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Llandudno birding an early start

September is one of the months to be out in field at every opportunity. Migration should be happening and all too soon it will be over. With that in mind, the alarm was set early and out we went. Ok, so it has to be said the alarm had been set a tad too early! Herring Gulls were up and about and flocks of Cormorants left their cliff roost in the half light but no other birds stirred yet.

Llandudno Sept dawn 1

Not light enough to see many birds but a stunning view!

Llandudno Sept dawn 2

Looking a little further east across Llandudno Bay to the Little Orme.

A short drive took us up on to the Great Orme, the headland above Llandudno and a lovely sunrise greeted us.

Llandudno Sept sunrise

As the light came up excited calls of Chough rang out across the limestone pavement as three of these corvids swooped low overhead. Next up was a very noisy Common Buzzard that circled slowly over the pavement. A Peregrine Falcon soared above the buzzard and gained height easily. Soon it was little more than a dot in the sky.

Migrants however, were very hard to find, a few Northern Wheatears hopped from boulder to boulder and five Grey Wagtails flew over calling loudly. Despite a good search of the area no more migrants could be found.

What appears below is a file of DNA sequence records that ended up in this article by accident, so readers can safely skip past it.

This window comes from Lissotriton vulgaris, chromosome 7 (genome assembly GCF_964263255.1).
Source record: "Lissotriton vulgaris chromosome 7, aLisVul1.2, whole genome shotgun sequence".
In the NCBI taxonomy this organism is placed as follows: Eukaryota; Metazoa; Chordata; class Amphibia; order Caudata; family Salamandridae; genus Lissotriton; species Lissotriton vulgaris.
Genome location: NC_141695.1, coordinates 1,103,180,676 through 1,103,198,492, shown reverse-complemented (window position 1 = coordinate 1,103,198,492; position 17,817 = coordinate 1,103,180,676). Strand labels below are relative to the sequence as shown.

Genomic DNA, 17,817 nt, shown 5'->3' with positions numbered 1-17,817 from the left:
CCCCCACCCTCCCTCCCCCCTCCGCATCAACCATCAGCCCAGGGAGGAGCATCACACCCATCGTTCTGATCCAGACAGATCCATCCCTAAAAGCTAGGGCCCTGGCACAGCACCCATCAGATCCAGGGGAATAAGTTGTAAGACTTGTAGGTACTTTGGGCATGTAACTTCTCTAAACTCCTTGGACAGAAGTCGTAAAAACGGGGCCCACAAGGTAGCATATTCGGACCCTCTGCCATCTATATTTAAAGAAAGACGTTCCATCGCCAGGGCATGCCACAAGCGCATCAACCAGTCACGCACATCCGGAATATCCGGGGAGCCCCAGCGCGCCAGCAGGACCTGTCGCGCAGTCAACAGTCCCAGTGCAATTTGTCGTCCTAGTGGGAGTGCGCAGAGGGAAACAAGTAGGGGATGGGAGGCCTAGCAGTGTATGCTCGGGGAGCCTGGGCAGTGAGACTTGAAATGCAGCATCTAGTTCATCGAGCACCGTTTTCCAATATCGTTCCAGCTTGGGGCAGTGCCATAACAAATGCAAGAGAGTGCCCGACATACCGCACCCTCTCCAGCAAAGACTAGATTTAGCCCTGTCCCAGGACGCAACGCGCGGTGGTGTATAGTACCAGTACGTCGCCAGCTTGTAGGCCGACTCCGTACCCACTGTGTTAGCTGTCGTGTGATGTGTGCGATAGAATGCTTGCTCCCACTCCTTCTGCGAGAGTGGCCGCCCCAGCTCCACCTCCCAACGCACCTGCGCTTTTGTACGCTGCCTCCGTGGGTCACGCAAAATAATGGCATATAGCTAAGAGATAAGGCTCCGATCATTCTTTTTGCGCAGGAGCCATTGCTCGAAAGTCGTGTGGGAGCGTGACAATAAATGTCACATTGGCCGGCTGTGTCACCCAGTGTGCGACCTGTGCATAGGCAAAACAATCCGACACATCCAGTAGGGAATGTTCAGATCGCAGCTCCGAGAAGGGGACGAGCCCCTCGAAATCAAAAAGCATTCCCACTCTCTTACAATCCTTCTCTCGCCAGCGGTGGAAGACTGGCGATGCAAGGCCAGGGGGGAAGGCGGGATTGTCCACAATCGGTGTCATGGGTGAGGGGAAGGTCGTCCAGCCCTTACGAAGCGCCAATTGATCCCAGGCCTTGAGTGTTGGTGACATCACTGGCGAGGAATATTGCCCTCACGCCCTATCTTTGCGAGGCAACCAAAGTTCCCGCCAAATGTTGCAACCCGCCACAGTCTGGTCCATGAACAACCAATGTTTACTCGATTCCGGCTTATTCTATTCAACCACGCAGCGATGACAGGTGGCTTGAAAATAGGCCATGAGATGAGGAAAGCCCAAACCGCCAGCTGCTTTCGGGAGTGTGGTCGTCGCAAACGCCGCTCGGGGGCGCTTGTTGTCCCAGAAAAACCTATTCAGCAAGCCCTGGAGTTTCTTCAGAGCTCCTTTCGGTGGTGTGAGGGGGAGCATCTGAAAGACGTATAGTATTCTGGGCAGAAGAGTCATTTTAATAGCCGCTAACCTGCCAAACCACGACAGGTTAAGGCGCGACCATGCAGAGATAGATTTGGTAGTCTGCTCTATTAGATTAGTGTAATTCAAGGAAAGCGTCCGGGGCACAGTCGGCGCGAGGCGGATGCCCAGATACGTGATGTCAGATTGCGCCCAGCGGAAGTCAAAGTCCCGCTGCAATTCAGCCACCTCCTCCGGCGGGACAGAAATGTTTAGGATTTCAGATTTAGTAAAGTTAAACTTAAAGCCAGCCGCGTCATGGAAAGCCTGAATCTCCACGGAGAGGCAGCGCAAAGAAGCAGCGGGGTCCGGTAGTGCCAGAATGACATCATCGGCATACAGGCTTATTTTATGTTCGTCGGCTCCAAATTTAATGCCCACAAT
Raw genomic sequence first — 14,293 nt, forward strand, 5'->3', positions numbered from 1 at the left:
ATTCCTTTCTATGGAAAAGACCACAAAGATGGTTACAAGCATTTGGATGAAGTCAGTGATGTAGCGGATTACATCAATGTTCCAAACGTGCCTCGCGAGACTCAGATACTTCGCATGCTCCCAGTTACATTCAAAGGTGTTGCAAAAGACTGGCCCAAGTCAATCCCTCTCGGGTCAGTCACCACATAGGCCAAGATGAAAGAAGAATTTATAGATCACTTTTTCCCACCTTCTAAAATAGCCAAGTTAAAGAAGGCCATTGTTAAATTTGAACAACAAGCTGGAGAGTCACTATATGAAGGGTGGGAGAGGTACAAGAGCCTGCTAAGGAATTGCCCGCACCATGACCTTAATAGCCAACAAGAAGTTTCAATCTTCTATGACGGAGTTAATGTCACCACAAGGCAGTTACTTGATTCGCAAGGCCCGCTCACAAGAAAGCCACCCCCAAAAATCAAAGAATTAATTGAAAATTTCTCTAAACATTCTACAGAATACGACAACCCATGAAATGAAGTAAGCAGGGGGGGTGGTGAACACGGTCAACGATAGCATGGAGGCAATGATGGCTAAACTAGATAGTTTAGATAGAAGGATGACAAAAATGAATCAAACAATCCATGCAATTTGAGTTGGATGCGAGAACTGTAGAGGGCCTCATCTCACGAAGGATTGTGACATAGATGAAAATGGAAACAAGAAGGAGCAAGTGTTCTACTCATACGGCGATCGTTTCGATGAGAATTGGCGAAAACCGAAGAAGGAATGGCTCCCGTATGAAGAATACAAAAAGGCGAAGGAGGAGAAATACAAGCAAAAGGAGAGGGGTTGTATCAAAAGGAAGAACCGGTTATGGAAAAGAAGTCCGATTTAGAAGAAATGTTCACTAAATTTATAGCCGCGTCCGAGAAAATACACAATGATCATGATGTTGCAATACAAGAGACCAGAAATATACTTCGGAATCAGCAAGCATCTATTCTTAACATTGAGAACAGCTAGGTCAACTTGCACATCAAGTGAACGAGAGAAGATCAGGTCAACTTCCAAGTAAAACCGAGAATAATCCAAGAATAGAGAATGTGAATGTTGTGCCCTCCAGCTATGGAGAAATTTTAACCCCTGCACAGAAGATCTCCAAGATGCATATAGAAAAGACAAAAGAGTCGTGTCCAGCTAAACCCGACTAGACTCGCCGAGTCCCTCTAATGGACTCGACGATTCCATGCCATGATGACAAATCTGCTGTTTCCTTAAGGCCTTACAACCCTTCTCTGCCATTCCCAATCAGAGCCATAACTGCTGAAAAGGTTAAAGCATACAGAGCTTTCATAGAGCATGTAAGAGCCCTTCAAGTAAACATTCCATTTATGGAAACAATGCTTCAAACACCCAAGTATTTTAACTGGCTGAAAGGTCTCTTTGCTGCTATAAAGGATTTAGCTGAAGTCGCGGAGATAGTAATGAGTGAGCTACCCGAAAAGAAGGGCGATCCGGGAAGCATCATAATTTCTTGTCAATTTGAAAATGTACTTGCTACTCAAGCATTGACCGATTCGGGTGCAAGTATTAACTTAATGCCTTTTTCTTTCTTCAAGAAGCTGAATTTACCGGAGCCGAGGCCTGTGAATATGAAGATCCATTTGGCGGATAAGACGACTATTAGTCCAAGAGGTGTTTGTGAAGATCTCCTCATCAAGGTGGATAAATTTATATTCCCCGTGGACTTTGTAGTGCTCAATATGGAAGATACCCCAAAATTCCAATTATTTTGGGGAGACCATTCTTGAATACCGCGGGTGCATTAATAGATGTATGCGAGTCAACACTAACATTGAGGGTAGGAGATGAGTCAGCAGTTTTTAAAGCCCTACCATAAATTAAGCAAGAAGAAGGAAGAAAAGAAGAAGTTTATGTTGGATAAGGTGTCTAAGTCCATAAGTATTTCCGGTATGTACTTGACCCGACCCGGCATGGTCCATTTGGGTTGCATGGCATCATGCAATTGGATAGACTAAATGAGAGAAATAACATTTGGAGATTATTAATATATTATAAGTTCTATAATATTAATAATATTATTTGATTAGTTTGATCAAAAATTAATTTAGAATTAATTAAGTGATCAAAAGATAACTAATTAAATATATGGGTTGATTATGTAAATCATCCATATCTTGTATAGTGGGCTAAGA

More loud calling as a lovely flock of thirteen Chough, a good number for here, wheeled across the sky as two Peregrine Falcons powered over, wow!

There were plenty of resident Stonechats about and it was great to see so many juvenile birds amongst them, a good breeding season. A Kestrel hovered over the car park as we headed back for breakfast.

It was then down to our other local patch at RSPB Conwy to look for some waders. With the tide in, the reserve was busy with plenty of birds roosting on the shallow lagoons.

Conwy RSPB

Wader RSPB Conwy

Do you know what it is yet?

Curlew Sand Conwy Sept 1

Bit easier with its head up, a juvenile Curlew Sandpiper.

Curlew Sand Conwy Sept 2

Great to see mixed waders feeding in the shallow water.

Dunlin Conwy Sept 1

Juvenile Dunlin making nice comparison with the Curlew Sandpiper.

At least six juvenile Curlew Sandpipers were feeding on the lagoons, amazing to think that these small waders have flown from Siberia to North Wales. Dunlin, Common Snipe, Bar-tailed Godwit, Black-tailed Godwit, Ringed Plover, Lapwing, Redshank and Curlew were all on show. Plenty of Little Egrets and Grey Herons were feeding around the pools where Little Grebes were diving and a flock of newly-arrived Wigeon dropped in.

With the winds set to turn to the north we could be in for an influx of migrant birds in the next few days, so watch this space. And don't forget to set your alarm!


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